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Sweeteners are so prevalent in modern, processed foods that it is difficult to imagine a diet that does not include them. In our next three blogs we would like to explain the different types of most common sweeteners and our recommendations for their use. In the tradition of saving the best for last, we’ll start with the sweeteners that aren’t just bad for you, but should be avoided at all costs. These are the sweeteners made from, what David Getoff, CCN refers to as, franken-molecules.
These are things that were made in a lab, that never existed on the planet, and for which there is no purpose in the diet of a human. They have the potential to shorten your life or make you miserable and/or incapacitated during the years you have left. It’s important to understand why toxins have been added to a once pure food supply. To put it simply, profit is the most significant motivator. If there was no market for these toxins they probably would not have been added to our food.
The truth is there is a huge market for toxins (such as excitotoxins) because they enhance the taste of foods so dramatically the brain is tricked into causing the consumer to eat more and more of them. Ramen may be cheap, but it’s also addictive. Think about it. How good can salt, flour and water taste? These ingredients can taste fabulous when enhanced with mono sodium glutamate (MSG). These “sweeteners” (most of which are excitotoxins) are addictive and directly affect the brain when consumed. Sounds like a drug, not a food, doesn’t it?
Aspartame: An excitotoxin, a neurotoxin and therefore, a poison. It contains methyl ester which, as soon as it is swallowed, becomes free methyl alcohol also known as wood alcohol Methyl alcohol is used as antifreeze and is unfit for human consumption. After its introduction in the mid 1980s, it was found that 80% of complaints about food and additives that were volunteered to the FDA involved aspartame products. Aspartame affects protein synthesis, how the synapses operate in the brain (seizures and brain disorders), and DNA. It affects numerous organs therefore causing a variety of seemingly unrelated symptoms. If you take in a lot of aspartame along with carbohydrates, you will decrease the availability of L-tryptophan, the building block for serotonin, an important neurotransmitter responsible for mood regulation. Though it can cause long-term neurological problems, sometimes, when intake of aspartame is completely eliminated, the problems diminish or go away. It is often sold under the brand names of NutraSweet, Equal, Equal Spoonful, and Amino Sweet.
Neotame: Made by NutraSweet and is related to aspartame – in other words, dangerous! Studies on Neotame don’t address any long-term health implications. It also contains methanol which is used in antifreeze and in the production of biodiesel.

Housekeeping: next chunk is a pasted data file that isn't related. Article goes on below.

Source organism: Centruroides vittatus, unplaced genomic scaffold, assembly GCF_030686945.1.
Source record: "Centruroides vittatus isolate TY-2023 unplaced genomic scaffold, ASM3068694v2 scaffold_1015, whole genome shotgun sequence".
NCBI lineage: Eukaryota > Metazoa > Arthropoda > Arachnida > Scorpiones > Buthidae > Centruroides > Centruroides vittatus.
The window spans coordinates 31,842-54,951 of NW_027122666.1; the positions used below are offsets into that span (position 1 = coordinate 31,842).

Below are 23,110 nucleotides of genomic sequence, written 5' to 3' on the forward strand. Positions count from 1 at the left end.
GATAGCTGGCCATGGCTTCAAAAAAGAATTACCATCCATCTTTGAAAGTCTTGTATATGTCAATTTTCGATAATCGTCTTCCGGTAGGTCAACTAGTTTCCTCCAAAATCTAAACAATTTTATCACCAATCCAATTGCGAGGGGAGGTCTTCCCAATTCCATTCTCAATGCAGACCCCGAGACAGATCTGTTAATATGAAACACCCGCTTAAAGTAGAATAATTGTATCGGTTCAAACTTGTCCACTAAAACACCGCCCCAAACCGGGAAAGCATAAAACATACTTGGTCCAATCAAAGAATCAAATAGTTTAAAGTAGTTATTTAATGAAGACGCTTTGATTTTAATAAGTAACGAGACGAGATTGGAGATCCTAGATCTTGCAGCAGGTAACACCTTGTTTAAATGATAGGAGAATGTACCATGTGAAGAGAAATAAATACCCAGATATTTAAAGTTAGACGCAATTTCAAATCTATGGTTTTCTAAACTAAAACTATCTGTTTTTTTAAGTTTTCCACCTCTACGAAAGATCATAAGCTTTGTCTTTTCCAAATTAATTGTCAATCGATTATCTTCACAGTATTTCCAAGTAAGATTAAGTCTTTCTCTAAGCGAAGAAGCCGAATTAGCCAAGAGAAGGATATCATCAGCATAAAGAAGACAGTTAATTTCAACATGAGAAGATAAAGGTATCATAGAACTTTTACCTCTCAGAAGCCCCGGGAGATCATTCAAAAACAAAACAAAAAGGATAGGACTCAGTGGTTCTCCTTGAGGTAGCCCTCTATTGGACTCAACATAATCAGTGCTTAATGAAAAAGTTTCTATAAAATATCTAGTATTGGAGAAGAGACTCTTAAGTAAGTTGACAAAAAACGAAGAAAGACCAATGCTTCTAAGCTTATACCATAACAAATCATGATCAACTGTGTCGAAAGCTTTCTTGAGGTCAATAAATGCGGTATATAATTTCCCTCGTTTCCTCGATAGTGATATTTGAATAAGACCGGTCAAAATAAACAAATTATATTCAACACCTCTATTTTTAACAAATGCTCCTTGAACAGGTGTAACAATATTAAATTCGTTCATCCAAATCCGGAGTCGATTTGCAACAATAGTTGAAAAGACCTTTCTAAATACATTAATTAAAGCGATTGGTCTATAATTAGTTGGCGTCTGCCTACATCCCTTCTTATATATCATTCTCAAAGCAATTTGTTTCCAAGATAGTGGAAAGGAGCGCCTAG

Sucralose: Made in a similar fashion to pesticides, using chlorine in the process. Not something most people would want to put into their bodies. It is often sold under the brand names of Splenda, Sukrana, SucraPlus, Candys, Cukren, and Nevella.
Acesulfame K: Contains methylene chloride, a carcinogen. Its chemical composition is similar to saccharin. It’s often used in conjunction with other toxic sweeteners to enhance and sustain the sweet taste in foods. Also known as Sunette, Sweet One, Sweet ‘n Safe and used in items like Hershey’s Lite Syrup and Sugar-Free Jell-O.
Canderel: The brand of aspartame used in the U.K. See aspartame, above.
Saccharin: Also known as sodium saccharin. According to the Center for Science in the Public Interest, saccharin should not have been removed from the list of potential carcinogens since it is a weak carcinogen. Due to faulty testing practices, it was removed in 2000 from the National Toxicology Program’s “Report on Carcinogens” and, subsequently, very little further study on the substance has been conducted. In addition, the saccharine found in some infant formulas has been known to cause irritability and muscle dysfunction. It is sold under the brand name of Sweet’N Low.
Cyclamates: Banned in the United States (sold in Canada and the U.K). As with saccharine, it was found to be a carcinogen, but faulty testing practices give us incomplete information. At the time of this writing, cyclamates were not under further study.
Carcinogens? Poisons? Chlorine?
Suddenly, these sweeteners don’t sound so sweet! One of the best documentaries on aspartame that gives the consumer insight into the entire artificial sweetener and big food industry is the documentary Sweet Misery: A Poisoned World. In our next blog we’ll explain why some sweeteners, such as cane sugar, while not possessing a scary, chemical-compound name, are not actually natural to the human diet and according to the work of the great nutrition pioneers should be avoided as much as possible.